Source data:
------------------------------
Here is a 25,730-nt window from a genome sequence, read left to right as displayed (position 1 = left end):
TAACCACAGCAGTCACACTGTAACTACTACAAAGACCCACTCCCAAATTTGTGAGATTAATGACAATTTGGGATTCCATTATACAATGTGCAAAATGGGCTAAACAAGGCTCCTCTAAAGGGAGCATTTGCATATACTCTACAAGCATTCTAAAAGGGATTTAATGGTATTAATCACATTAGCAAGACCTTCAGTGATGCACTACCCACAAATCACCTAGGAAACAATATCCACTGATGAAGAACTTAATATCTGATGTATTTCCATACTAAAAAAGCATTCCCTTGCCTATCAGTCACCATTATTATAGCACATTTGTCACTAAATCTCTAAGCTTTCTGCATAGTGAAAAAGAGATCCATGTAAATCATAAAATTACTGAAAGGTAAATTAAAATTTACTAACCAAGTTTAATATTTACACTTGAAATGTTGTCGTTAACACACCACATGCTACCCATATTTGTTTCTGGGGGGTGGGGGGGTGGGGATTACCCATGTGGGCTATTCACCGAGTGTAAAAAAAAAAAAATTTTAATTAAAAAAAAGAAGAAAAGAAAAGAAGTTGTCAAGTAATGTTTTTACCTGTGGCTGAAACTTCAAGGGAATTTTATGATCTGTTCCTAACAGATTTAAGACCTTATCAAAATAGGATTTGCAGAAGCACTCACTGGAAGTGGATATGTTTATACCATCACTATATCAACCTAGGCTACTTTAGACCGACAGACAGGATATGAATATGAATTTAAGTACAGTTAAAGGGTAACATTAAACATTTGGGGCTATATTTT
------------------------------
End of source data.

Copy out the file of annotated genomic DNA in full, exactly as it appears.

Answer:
Here is a 25,730-nt window from a genome sequence, read left to right as displayed (position 1 = left end):
TAACCACAGCAGTCACACTGTAACTACTACAAAGACCCACTCCCAAATTTGTGAGATTAATGACAATTTGGGATTCCATTATACAATGTGCAAAATGGGCTAAACAAGGCTCCTCTAAAGGGAGCATTTGCATATACTCTACAAGCATTCTAAAAGGGATTTAATGGTATTAATCACATTAGCAAGACCTTCAGTGATGCACTACCCACAAATCACCTAGGAAACAATATCCACTGATGAAGAACTTAATATCTGATGTATTTCCATACTAAAAAAGCATTCCCTTGCCTATCAGTCACCATTATTATAGCACATTTGTCACTAAATCTCTAAGCTTTCTGCATAGTGAAAAAGAGATCCATGTAAATCATAAAATTACTGAAAGGTAAATTAAAATTTACTAACCAAGTTTAATATTTACACTTGAAATGTTGTCGTTAACACACCACATGCTACCCATATTTGTTTCTGGGGGGTGGGGGGGTGGGGATTACCCATGTGGGCTATTCACCGAGTGTAAAAAAAAAAAAATTTTAATTAAAAAAAAGAAGAAAAGAAAAGAAGTTGTCAAGTAATGTTTTTACCTGTGGCTGAAACTTCAAGGGAATTTTATGATCTGTTCCTAACAGATTTAAGACCTTATCAAAATAGGATTTGCAGAAGCACTCACTGGAAGTGGATATGTTTATACCATCACTATATCAACCTAGGCTACTTTAGACCGACAGACAGGATATGAATATGAATTTAAGTACAGTTAAAGGGTAACATTAAACATTTGGGGCTATATTTT